An-My Lê

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An-My Lê
Born 1960 (age 56–57)
Saigon
Nationality American
Occupation Professor
Known for Photography
Awards MacArthur Fellowship John Simon Guggenheim Memorial Foundation

An-My Lê (born 1960, Saigon, Vietnam) is a Vietnamese American photographer, and professor at Bard College.[1] An-My Lê received her BAS and MS degrees from Stanford University and an MFA from Yale University. She is a 2012 MacArthur Foundation Fellow and has received numerous other awards including the Tiffany Comfort Foundation Fellowship (2010), the National Science Foundation Antarctic Artists and Writers Program Award (2007) and the John Simon Guggenheim Memorial Foundation Fellowship (1997).[2] Her work has been widely exhibited, with solo shows at the Baltimore Museum of Art; Museum aan de Stroom, Antwerp, Belgium; MK Gallery, Milton Keynes, UK; Dia, Beacon, New York; Henry Art Gallery, Seattle; San Francisco Museum of Modern Art; Museum of Contemporary Photography, Chicago; and MoMA PS1, New York. Lê is represented by Murray Guy Gallery in New York.[3] Her work is featured in the 2017 Whitney Biennial[4]

Artwork[edit]

An-My Lê's photographs and films examine the impact, consequences, and representation of war. Whether in color or black-and-white, her pictures frame a tension between the natural landscape and its violent transformation into battlefields. Projects include "Viêt Nam" (1994–98), in which Lê’s memories of a war-torn countryside are reconciled with the contemporary landscape; "Small Wars" (1999–2002), in which Lê photographed and participated in Vietnam War reenactments in Virginia and North Carolina; and "29 Palms" (2003–04), in which United States Marines preparing for deployment play-act scenarios in a virtual Middle East in the California desert. These three projects were brought together in a monograph titled "Small Wars," published by Aperture.[5] Suspended between the formal traditions of documentary and staged photography, Lê’s work explores the disjunction between wars as historical events and the ubiquitous representation of war in contemporary entertainment, politics, and collective consciousness.[6]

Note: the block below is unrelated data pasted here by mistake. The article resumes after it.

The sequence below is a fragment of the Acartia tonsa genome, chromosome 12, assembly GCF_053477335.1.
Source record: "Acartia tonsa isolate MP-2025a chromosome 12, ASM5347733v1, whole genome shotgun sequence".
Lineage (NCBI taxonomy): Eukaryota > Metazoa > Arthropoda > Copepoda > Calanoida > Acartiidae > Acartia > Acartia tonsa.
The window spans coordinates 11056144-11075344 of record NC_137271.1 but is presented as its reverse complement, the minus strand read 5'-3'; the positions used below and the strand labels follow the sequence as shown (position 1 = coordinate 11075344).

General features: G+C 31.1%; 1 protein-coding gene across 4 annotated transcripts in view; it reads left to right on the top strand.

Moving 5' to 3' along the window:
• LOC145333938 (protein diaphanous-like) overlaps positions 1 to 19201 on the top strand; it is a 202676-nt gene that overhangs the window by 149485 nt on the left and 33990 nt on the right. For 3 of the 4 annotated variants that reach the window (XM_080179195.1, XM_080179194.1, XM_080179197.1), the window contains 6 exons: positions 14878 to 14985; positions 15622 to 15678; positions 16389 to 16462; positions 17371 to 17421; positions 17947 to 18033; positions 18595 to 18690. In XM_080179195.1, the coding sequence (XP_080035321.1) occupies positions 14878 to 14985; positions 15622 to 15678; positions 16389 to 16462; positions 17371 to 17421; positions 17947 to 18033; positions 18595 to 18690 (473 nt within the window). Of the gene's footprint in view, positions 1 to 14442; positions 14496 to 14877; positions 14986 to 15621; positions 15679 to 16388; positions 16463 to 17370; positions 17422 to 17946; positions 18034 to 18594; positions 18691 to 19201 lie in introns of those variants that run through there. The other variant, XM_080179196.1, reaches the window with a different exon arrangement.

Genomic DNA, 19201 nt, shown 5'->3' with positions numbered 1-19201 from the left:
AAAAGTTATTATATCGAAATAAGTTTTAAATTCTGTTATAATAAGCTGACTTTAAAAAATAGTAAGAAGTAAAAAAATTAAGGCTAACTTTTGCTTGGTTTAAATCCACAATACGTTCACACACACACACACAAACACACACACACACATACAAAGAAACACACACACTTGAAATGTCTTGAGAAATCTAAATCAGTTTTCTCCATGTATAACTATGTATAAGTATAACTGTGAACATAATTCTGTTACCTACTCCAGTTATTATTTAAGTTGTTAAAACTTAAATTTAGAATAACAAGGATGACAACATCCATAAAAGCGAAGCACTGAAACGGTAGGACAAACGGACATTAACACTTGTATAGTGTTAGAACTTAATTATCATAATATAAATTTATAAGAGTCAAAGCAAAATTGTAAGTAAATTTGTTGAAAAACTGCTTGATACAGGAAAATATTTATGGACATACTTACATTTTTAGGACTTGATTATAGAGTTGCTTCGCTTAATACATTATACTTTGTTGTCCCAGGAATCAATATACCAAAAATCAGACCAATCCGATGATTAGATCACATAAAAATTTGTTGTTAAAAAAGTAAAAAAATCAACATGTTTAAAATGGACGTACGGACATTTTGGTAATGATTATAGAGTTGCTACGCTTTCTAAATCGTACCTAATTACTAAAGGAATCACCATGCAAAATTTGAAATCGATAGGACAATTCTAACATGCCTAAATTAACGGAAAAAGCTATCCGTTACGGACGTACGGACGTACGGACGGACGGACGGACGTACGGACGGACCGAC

In November 2014, her second book, Events Ashore, was published by Aperture. Events Ashore depicts a 9-year exploration of the US Navy working throughout the world. The project began when the artist was invited to photograph US naval ships preparing for deployment to Iraq, the first in a series of visits to battleships, humanitarian missions in Africa and Asia, training exercises, and scientific missions in the Arctic and Antarctic.[7]

Life[edit]

An-My Lê was born in Saigon, Vietnam, in 1960. Lê fled Vietnam with her family as a teenager in 1975, the final year of the war, eventually settling in the United States as a political refugee. Lê received BAS and MS degrees in biology from Stanford University (1981, 1985) and an MFA from Yale University (1993).

References[edit]

  1. ^ "Bard College | Faculty". Bard.edu. 2013-10-30. Retrieved 2013-11-06. 
  2. ^ "An-My Lê — MacArthur Foundation". www.macfound.org. Retrieved 2017-03-11. 
  3. ^ "An-My Lê Photography". www.facebook.com. Retrieved 26 July 2017. 
  4. ^ "Whitney Biennial 2017 | Whitney Museum of American Art". whitney.org. Retrieved 2017-03-31. 
  5. ^ "Small Wars". Aperture.org. Retrieved 26 July 2017. 
  6. ^ "ART21 - PBS Programs - PBS". ART21 - PBS Programs - PBS. Retrieved 26 July 2017. 
  7. ^ "Events Ashore". Aperture.org. Retrieved 26 July 2017. 

External links[edit]